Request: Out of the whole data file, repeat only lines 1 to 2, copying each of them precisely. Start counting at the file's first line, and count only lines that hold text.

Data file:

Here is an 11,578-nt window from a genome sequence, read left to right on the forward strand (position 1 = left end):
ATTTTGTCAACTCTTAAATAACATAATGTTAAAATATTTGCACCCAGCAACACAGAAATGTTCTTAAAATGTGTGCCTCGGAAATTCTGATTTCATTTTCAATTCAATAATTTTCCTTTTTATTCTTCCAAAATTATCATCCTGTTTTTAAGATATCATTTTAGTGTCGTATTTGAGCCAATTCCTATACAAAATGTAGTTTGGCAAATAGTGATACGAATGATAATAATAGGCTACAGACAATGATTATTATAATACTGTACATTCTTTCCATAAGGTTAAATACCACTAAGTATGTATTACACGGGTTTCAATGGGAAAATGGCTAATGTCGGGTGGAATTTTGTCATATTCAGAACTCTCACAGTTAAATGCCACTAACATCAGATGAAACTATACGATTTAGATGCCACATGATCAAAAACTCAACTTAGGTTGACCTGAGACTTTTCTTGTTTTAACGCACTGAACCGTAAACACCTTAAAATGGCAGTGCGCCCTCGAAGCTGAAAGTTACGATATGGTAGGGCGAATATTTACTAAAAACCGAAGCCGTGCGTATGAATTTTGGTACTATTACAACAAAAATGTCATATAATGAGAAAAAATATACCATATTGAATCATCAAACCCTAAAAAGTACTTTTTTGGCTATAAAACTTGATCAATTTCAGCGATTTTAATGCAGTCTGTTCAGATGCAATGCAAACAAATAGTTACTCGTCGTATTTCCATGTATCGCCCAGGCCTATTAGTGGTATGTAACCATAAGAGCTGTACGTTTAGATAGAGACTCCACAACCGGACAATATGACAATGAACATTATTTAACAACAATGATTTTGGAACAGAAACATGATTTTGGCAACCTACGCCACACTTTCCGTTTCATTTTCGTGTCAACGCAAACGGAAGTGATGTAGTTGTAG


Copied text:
Here is an 11,578-nt window from a genome sequence, read left to right on the forward strand (position 1 = left end):
ATTTTGTCAACTCTTAAATAACATAATGTTAAAATATTTGCACCCAGCAACACAGAAATGTTCTTAAAATGTGTGCCTCGGAAATTCTGATTTCATTTTCAATTCAATAATTTTCCTTTTTATTCTTCCAAAATTATCATCCTGTTTTTAAGATATCATTTTAGTGTCGTATTTGAGCCAATTCCTATACAAAATGTAGTTTGGCAAATAGTGATACGAATGATAATAATAGGCTACAGACAATGATTATTATAATACTGTACATTCTTTCCATAAGGTTAAATACCACTAAGTATGTATTACACGGGTTTCAATGGGAAAATGGCTAATGTCGGGTGGAATTTTGTCATATTCAGAACTCTCACAGTTAAATGCCACTAACATCAGATGAAACTATACGATTTAGATGCCACATGATCAAAAACTCAACTTAGGTTGACCTGAGACTTTTCTTGTTTTAACGCACTGAACCGTAAACACCTTAAAATGGCAGTGCGCCCTCGAAGCTGAAAGTTACGATATGGTAGGGCGAATATTTACTAAAAACCGAAGCCGTGCGTATGAATTTTGGTACTATTACAACAAAAATGTCATATAATGAGAAAAAATATACCATATTGAATCATCAAACCCTAAAAAGTACTTTTTTGGCTATAAAACTTGATCAATTTCAGCGATTTTAATGCAGTCTGTTCAGATGCAATGCAAACAAATAGTTACTCGTCGTATTTCCATGTATCGCCCAGGCCTATTAGTGGTATGTAACCATAAGAGCTGTACGTTTAGATAGAGACTCCACAACCGGACAATATGACAATGAACATTATTTAACAACAATGATTTTGGAACAGAAACATGATTTTGGCAACCTACGCCACACTTTCCGTTTCATTTTCGTGTCAACGCAAACGGAAGTGATGTAGTTGTAG